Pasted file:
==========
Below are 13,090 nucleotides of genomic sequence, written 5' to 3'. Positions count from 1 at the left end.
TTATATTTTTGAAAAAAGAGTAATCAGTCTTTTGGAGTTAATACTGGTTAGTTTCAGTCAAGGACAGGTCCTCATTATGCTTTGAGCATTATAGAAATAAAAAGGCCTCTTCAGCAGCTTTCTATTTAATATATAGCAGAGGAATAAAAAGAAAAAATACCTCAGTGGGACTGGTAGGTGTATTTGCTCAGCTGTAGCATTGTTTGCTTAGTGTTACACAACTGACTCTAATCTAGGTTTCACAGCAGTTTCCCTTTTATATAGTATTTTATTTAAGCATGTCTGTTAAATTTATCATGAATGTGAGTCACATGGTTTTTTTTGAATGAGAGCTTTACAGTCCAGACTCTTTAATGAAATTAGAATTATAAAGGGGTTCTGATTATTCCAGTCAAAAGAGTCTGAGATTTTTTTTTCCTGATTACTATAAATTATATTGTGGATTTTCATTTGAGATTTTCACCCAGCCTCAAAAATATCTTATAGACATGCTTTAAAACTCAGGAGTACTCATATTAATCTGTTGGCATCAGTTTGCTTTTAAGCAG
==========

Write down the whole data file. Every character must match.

Below are 13,090 nucleotides of genomic sequence, written 5' to 3'. Positions count from 1 at the left end.
TTATATTTTTGAAAAAAGAGTAATCAGTCTTTTGGAGTTAATACTGGTTAGTTTCAGTCAAGGACAGGTCCTCATTATGCTTTGAGCATTATAGAAATAAAAAGGCCTCTTCAGCAGCTTTCTATTTAATATATAGCAGAGGAATAAAAAGAAAAAATACCTCAGTGGGACTGGTAGGTGTATTTGCTCAGCTGTAGCATTGTTTGCTTAGTGTTACACAACTGACTCTAATCTAGGTTTCACAGCAGTTTCCCTTTTATATAGTATTTTATTTAAGCATGTCTGTTAAATTTATCATGAATGTGAGTCACATGGTTTTTTTTGAATGAGAGCTTTACAGTCCAGACTCTTTAATGAAATTAGAATTATAAAGGGGTTCTGATTATTCCAGTCAAAAGAGTCTGAGATTTTTTTTTCCTGATTACTATAAATTATATTGTGGATTTTCATTTGAGATTTTCACCCAGCCTCAAAAATATCTTATAGACATGCTTTAAAACTCAGGAGTACTCATATTAATCTGTTGGCATCAGTTTGCTTTTAAGCAG